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Would an electric car save you money?

Electric car
The increased functionality of electric cars has seen their popularity in the UK surge over the past few years. As environmental issues are pushed to the fore by increasing climate change, many conscientious motorists are making the switch to all electric or hybrid cars. Their positive impact on the environment is proven by their non-existent CO2 emissions, but do they actually save their owners money in comparison to conventional petrol or diesel vehicles?

They may seem like a recent innovation but electric cars have been around for centuries. Their modern day popularity is due to their mass market production by major manufacturers such as Nissan, Renault and BMW. Demand for electric cars in the UK continues to grow thanks to the government’s ‘Plug-in Car Grant’, which allows motorists 25% off of an electric car’s ‘On the Road’ (OTR) price.

The main reason for this growth in the electric car market is due to how much money it could save its owner in the long run. In addition to the ‘Plug-in Car Grant’ there are a number of other factors which help make an electric car good value for money.

Car tax: As they produce less than 100 g/km of CO2 (Band A), electric cars and vans are exempt from car tax. This is a substantial difference from a conventional petrol or diesel car that produces 141-150 g/km of CO2 (Band F). Meaning this could result in an annual saving of £145 per year.

Fuel costs: Very low fuel costs are one clear way that electric cars can excel at saving their owner money. Electricity has a zero rating of fuel duty, which means fuel costs can be as little as 3p per mile. On an annual mileage of 10,000 miles, the fuel saving with an electric car could be as big as £800 per year; this is in comparison to their conventional petrol and diesel counterparts. If you’re interested in finding out what your current fuel costs are, compared to an electric model, have a look at nextgreencar.com.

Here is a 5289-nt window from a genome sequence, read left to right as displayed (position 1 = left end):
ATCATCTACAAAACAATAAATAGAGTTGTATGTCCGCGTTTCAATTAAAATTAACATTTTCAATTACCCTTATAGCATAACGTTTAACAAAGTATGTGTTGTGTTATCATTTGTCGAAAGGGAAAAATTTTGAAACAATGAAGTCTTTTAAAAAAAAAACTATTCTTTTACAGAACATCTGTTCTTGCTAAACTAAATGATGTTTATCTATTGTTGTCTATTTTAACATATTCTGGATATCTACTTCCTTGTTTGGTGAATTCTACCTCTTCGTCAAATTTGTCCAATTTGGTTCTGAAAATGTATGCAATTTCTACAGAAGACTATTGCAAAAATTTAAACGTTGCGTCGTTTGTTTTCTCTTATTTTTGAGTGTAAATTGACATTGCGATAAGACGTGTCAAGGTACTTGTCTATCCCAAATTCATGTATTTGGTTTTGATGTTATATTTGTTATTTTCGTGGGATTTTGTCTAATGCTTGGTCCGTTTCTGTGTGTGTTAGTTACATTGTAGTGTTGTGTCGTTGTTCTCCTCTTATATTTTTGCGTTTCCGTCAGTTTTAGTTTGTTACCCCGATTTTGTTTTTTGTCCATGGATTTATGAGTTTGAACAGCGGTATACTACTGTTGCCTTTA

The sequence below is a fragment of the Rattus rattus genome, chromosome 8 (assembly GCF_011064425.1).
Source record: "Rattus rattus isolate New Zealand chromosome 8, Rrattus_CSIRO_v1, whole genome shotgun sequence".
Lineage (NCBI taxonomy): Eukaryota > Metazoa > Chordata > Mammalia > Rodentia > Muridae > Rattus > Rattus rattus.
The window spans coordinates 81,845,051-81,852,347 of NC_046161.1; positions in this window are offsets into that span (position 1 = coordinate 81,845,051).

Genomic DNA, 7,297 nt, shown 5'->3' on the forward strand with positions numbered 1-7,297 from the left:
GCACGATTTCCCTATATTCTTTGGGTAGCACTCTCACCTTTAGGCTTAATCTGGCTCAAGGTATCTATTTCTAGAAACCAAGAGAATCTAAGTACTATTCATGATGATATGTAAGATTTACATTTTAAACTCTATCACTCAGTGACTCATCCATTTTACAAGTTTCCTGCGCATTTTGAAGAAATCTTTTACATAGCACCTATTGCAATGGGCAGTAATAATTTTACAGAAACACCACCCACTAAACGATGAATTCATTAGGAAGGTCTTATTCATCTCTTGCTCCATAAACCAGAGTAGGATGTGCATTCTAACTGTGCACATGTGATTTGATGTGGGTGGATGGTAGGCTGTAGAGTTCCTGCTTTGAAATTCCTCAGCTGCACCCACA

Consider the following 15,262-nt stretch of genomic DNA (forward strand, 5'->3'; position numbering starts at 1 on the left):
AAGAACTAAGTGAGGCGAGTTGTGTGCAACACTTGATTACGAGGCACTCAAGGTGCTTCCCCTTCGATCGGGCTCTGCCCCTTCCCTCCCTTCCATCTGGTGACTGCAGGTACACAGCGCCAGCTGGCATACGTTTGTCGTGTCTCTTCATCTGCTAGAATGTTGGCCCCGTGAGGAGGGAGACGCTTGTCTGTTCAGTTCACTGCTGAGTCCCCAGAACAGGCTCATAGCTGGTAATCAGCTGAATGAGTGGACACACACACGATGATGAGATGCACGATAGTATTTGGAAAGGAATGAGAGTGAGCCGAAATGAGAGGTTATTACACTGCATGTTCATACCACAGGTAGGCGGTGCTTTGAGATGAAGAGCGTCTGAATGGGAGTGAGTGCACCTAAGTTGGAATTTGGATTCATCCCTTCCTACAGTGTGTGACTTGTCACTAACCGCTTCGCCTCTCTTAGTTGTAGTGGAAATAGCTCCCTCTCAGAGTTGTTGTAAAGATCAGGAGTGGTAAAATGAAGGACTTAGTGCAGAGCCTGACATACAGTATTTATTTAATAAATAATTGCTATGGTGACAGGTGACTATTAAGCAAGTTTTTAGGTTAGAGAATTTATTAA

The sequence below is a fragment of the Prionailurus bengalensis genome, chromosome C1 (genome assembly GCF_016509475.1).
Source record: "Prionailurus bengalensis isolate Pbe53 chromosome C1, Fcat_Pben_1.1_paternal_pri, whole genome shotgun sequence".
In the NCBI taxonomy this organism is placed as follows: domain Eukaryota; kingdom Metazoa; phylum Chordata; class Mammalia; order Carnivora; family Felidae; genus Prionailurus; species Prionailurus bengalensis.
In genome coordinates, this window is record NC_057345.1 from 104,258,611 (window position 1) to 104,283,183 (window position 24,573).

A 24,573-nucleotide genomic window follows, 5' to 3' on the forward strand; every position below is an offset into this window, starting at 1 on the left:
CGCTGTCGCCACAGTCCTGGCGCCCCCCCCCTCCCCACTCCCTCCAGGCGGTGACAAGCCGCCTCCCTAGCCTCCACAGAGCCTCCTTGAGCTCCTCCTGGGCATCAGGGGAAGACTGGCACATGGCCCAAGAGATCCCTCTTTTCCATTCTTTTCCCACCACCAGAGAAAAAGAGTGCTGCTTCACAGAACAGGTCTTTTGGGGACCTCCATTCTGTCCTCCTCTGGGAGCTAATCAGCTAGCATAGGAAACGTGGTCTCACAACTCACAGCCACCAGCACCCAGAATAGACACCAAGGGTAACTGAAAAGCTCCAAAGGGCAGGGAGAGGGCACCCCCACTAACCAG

Congestion charge: A big factor for motorists who live in, or close to, London is the congestion charge. This policy was brought into effect in 2003 to reduce congestion in the capital. Because electric cars emit zero tailpipe emissions they are exempt from congestion charging. In order to enjoy this benefit, electric cars registered at a cost of £10 per year. As the congestion charge currently costs £11.50 per day there is a potential saving of around £2,000 annually.

These huge cost savings can’t be ignored by motorists looking to save money on their car, but there are other factors to consider. The biggest, is the cost of a new electric car, which could be around £30,000. Even with the ‘Plug-In Car Grant’ (up to a maximum of £5,000) it is still a hefty price tag.

Other practicality issues could hamper any use, such as access to a charging station and the planned distance of your journeys. At full power most electric cars have enough juice to travel for 100 miles, which means longer distance journeys would need careful charge station pit stop planning. The best method of charging an electric car is overnight, but without a private garage or parking space this could prove difficult. It is possible to ask your local authority for funding to install a charge station in your area, but this is a cost that should be factored into your overall savings.

In the long run an electric car will clearly save you money, but the initial cost could be a bit of a shock to your finances. Are you’re looking to upgrade and go electric? Value your car today and get one step closer to a trading in the pump for the plug.

Want more information? Have a read of our past articles about electric cars:



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